Smarty Movie Review: Spider-Man: Homecoming
Directed by: Jon Watts
Run time: 2 hours 13 minutes
Spider-Man: Homecoming is the latest effort to reboot the story of the popular teenage web slinger also known as Peter Parker. Our friendly neighborhood wall crawler first appeared on the big screen in 2002 with Tobey Maguire playing the lead opposite Kirsten Dunst as love interest Mary Jane (remember that epic upside-down kiss in the rain?) After three successful movies, the series ended in 2007. The Spidey story was brought back to life again in 2012 when Andrew Garfield donned the red and blue spandex suit as he fought the bad guys with girlfriend Gwen Stacy (Emma Stone—his real life gal at the time) by his side. But the second Amazing Spider Man series only lasted for two films, ending in 2014. Behind the scenes, Sony Pictures (which owns the rights to Spider-Man) negotiated a very complicated deal with Marvel Films (which produces the Avengers superhero movies) to rebrand Spider-Man into the Avengers Universe (which includes Iron Man, Captain America, Thor, etc…). This new version of Spidey is nothing like the previous two series. Confused yet?
If you saw Captain America: Civil War (2016) you’ve already met our newest Spider-Man, played by the winsome Tom Holland. In that film, Spider-Man was recruited by Tony Stark (a.k.a. Iron Man/Robert Downey Jr.) to help in an epic battle between the superheroes. Spider-Man: Homecoming begins with an over-eager Peter Parker filming his big trip to work with the Avengers on his cell phone. It’s a hilarious montage of scenes of exactly what you would expect a cheeky 15 year old teenager to film and it perfectly captures what it must have been like for this kid to be hand picked by Tony Stark to work with a bunch of famous superheroes. After the epic battle ends, Peter Parker is sent on his way by Tony Stark and told to lay low and keep in touch via Tony’s right-hand man Happy (Jon Favreau). After working with the Avengers, Peter doesn’t want to go back to his normal and boring high-school life and he seeks out ways to be a hero and use his powers. This leads him to an encounter with arms dealer Adrian Toomes (Michael Keaton) who is selling extremely deadly weapons made with alien materials. Peter disregards his mentor Tony’s directive to steer clear of danger and embarks on a mission to take down Toomes and prove his worth to the Avengers team.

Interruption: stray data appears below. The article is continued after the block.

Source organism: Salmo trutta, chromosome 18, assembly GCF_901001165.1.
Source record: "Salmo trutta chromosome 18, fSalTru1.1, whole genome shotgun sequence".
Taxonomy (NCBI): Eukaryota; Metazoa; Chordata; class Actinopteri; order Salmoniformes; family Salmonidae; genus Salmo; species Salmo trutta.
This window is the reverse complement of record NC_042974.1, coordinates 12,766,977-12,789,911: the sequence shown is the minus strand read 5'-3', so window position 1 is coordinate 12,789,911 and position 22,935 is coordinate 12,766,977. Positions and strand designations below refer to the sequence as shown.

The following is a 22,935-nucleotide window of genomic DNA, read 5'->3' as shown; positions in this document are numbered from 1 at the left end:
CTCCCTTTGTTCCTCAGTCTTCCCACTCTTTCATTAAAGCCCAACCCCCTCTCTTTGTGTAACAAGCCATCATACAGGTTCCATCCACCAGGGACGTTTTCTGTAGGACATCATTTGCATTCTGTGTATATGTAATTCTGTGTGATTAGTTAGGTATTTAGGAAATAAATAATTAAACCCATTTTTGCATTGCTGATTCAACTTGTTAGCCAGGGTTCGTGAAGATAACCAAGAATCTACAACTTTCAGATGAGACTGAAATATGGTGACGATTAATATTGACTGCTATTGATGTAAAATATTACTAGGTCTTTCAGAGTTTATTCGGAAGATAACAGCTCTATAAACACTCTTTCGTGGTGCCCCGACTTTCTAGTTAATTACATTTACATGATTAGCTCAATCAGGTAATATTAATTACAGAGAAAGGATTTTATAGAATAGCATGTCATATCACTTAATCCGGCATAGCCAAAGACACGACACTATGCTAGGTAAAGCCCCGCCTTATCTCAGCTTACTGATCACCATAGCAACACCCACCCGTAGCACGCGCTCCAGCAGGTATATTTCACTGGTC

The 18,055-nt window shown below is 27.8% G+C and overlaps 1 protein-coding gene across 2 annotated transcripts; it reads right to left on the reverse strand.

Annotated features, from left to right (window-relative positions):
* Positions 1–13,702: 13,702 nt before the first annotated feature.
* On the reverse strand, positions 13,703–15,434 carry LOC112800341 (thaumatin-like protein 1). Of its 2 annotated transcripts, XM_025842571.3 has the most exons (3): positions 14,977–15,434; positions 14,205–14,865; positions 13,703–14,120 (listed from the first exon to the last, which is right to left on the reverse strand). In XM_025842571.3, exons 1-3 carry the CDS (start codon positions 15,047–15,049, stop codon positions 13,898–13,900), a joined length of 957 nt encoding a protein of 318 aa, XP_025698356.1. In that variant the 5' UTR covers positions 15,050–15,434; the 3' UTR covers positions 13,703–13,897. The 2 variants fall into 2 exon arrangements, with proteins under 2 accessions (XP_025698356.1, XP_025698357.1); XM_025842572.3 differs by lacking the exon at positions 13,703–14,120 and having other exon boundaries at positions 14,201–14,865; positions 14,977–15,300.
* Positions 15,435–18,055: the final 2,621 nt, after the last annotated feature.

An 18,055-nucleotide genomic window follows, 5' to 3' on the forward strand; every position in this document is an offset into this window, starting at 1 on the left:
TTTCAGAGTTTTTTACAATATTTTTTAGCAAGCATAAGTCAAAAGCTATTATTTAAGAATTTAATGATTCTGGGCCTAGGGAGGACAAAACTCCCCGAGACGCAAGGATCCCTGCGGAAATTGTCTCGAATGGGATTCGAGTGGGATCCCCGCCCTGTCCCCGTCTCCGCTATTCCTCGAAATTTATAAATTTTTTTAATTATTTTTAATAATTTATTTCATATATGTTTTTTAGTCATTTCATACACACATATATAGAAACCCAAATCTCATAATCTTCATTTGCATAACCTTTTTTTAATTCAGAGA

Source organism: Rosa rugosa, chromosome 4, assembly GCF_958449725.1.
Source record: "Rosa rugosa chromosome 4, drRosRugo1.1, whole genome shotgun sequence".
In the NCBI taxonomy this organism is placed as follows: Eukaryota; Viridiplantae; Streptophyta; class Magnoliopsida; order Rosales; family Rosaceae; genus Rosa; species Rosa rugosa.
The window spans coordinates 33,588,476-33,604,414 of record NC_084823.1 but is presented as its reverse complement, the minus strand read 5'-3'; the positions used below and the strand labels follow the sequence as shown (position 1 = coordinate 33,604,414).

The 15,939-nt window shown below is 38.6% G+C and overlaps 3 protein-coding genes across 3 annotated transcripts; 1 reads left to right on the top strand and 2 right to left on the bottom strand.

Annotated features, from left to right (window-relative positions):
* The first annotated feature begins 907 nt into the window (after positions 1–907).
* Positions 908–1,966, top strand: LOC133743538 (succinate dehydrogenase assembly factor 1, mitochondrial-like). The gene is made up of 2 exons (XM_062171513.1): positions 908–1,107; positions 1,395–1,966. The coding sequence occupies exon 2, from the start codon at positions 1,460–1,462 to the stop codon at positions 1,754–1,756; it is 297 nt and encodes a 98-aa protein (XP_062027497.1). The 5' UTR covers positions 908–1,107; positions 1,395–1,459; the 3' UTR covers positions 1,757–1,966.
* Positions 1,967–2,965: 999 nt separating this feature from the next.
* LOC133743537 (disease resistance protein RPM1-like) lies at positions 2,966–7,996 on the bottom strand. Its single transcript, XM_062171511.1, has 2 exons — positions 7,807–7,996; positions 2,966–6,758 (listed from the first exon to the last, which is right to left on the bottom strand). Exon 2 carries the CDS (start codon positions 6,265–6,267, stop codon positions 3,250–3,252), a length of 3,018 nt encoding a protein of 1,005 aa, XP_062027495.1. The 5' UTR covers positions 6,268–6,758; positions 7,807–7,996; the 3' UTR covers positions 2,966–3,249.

Tom Holland is an absolute delight as Peter Parker/Spider-Man. Although he is 21 years old, he brilliantly portrays the eager 15 year old superhero who isn’t even old enough to drive. Holland’s big break came when he played the title character of Billy Elliot the Musical on stage in London. He was also incredible in the fantastic and harrowing film The Impossible where he played the eldest brother of a family that survived the 2004 Thailand tsunami. Holland’s Peter Parker embraces his destiny as Spider-Man and isn’t as moody and angst-ridden as previous characters have been. He’s filled with a desire to do great things and save the world if only he’s given the chance. He’s also a typical teen who has to navigate the high school pressures of popularity (or lack thereof), unrequited love, and keeping up with his schoolwork while protecting Queens, New York in his spare time.
I also really appreciated Michael Keaton’s villain character. His backstory was much more realistic and understandable than previous foes. Adrian Toomes was a regular hardworking contractor who was hired to remove debris from the damaged Stark Tower building. However, when the FBI realized that alien material was included, they took over the contract, effectively putting Toomes out of business. Desperate to pay the bills and angry at the government, Toomes began creating weapons out of the materials he had already recovered. There is also a fantastic twist in the film that I did not see coming to make his character even more intriguing.
I will fully admit to having some superhero fatigue. Endless fight scenes with computer generated characters doing things that bend the laws of physics can just be an assault on the eyeballs. This story truly shines when Peter’s life as a teenager is highlighted. Once we get into full CGI mode with the big climactic battle scene, things do become a bit less thrilling. It seems odd to me that if you want to see a great teen coming of age story, your main character has to wear tights and be friends with Thor and the Hulk. Still, my teen son loved the film and for a Marvel movie it is pretty fun to watch. The violence is pretty tame and there is not much bad language (there is an interrupted F-word spoken at the very end). I’m still hoping that Hollywood will surprise me with some new ideas one of these days but until then I recommend Spider-Man: Homecoming as a fun summer popcorn flick.